Online seminar. Hannah Wilson, “Objects and Testimony: The Material Memory of Sobibor Death Camp in Familial Spaces”
The first of this year’s Nottingham Trent University Oral History Network seminars is taking place online on Wednesday 27 October at 1 pm.
Hannah Wilson, PhD student at NTU, will be giving a paper entitled “Objects and Testimony: The Material Memory of Sobibor Death Camp in Familial Spaces”. See abstract and bio below.
If you would like to attend the seminar please register via the following link.
Abstract: Material culture is arguably one of the most significant disciplines in shaping the future of Holocaust memory and museum studies, for which much scholarship exists. Yet, there is still much research to be done concerning the concept of home, internment and displacement in the memory of Holocaust survivors, and how personal objects or artefacts have influenced this. This presentation aims to address the increasing importance of object biographies within private, familial and localised spheres. The case studies presented here will investigate the ways in which materiality has helped to shape the narrative of the Holocaust experience and after, with a specific focus on the private and familial material memories concerning the victims of Sobibór Death Camp (Poland). Following either the death or relocation of these victims, I seek to emphasise the increasing importance of material culture within the ‘home’, where the transmission of memory and experience is often accessed through the presence of ‘testimonial objects’ (M. Hirsch, 2007) . Through semi-structured oral, qualitative interviews and personal visitation, I analyse the relevance of these items for the following generations, and how this has affected their own individual understanding and perception of Sobibór, as part of their own personal narrative. Although the Sobibór survivors left Poland with few valuables or belongings following their experiences during the Holocaust, certain mementos were recovered or carried with them throughout their post-war movements, taking presence and a ‘resting place’ within their new private and familial spaces. In my research, then, I investigate how these objects have affected different generations within the family, including those who have inherited such artefacts after their parent or grandparent passed.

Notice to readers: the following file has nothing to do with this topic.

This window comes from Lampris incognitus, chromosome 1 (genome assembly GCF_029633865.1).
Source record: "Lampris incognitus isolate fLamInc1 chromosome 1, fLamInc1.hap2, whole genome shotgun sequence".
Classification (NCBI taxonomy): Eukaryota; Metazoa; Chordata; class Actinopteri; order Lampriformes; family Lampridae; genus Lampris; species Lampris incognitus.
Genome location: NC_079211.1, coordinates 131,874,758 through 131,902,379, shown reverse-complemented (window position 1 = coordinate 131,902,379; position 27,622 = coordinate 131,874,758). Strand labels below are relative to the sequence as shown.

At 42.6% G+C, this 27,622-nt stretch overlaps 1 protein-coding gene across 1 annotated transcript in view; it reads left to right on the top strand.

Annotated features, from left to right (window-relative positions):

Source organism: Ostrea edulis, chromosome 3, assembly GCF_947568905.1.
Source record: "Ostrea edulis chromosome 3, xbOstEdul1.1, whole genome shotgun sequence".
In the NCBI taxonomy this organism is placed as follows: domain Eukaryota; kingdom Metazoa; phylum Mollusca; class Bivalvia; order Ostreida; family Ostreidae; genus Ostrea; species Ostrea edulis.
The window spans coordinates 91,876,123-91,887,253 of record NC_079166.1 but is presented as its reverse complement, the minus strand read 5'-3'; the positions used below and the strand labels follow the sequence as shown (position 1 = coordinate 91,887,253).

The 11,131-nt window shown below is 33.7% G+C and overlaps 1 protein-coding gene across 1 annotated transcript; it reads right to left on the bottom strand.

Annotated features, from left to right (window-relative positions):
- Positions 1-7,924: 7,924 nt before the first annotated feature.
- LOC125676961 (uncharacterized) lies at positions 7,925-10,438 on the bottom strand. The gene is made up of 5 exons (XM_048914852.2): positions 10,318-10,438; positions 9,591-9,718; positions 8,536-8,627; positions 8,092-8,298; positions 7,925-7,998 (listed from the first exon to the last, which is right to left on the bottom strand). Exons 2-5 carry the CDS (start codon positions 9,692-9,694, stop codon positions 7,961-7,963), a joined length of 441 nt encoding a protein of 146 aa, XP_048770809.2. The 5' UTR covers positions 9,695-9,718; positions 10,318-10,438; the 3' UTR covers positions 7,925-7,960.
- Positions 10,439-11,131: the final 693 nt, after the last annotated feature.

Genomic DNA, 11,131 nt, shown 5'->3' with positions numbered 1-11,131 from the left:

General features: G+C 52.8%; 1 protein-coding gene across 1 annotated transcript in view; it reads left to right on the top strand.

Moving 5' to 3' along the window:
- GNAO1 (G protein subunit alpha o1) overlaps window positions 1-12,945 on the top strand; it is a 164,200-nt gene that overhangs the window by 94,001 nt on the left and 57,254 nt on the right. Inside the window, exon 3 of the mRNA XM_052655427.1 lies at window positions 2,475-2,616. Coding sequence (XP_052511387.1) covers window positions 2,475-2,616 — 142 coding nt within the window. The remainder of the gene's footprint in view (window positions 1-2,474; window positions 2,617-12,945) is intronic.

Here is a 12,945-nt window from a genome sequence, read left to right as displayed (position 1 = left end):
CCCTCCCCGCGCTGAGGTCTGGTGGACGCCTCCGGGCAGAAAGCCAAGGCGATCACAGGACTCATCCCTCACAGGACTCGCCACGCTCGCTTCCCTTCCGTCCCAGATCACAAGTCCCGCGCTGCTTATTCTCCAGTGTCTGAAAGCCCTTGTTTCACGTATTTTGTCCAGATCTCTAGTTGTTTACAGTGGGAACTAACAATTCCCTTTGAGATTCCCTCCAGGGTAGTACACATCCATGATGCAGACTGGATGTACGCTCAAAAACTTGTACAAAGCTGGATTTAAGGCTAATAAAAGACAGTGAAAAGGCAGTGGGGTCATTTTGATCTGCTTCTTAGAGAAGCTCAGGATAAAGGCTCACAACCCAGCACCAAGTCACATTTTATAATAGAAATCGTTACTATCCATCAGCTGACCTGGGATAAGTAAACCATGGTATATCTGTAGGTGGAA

Biography: Hannah Wilson, MA is a graduate of the Weiss-Livnat International MA program in Holocaust Studies at the University of Haifa. In 2016, she was awarded funding from the Arts and Humanities Research Council to begin her PhD research at the Department of History, Nottingham Trent University. From 2014 to the present, she has participated as a research student at the archaeological excavations at Sobibórand Treblinka Death Camps. She is currently working with the Imperial War Museum London to help develop their new Holocaust Galleries, and received a research grant from the Fondation pour la Mémoire de la Shoah.